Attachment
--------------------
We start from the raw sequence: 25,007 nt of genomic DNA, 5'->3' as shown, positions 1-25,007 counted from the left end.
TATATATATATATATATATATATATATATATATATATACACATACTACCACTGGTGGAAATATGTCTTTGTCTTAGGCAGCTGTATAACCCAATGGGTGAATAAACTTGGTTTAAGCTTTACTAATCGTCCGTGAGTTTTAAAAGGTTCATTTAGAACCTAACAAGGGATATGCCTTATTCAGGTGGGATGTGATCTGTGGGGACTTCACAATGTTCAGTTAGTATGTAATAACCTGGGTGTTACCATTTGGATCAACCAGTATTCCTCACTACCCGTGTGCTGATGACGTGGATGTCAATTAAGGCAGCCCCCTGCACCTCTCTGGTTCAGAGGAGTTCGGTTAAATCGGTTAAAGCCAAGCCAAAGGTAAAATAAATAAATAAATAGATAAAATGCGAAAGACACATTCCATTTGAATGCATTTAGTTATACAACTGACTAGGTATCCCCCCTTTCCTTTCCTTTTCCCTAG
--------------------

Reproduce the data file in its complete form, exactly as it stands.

We start from the raw sequence: 25,007 nt of genomic DNA, 5'->3' as shown, positions 1-25,007 counted from the left end.
TATATATATATATATATATATATATATATATATATATACACATACTACCACTGGTGGAAATATGTCTTTGTCTTAGGCAGCTGTATAACCCAATGGGTGAATAAACTTGGTTTAAGCTTTACTAATCGTCCGTGAGTTTTAAAAGGTTCATTTAGAACCTAACAAGGGATATGCCTTATTCAGGTGGGATGTGATCTGTGGGGACTTCACAATGTTCAGTTAGTATGTAATAACCTGGGTGTTACCATTTGGATCAACCAGTATTCCTCACTACCCGTGTGCTGATGACGTGGATGTCAATTAAGGCAGCCCCCTGCACCTCTCTGGTTCAGAGGAGTTCGGTTAAATCGGTTAAAGCCAAGCCAAAGGTAAAATAAATAAATAAATAGATAAAATGCGAAAGACACATTCCATTTGAATGCATTTAGTTATACAACTGACTAGGTATCCCCCCTTTCCTTTCCTTTTCCCTAG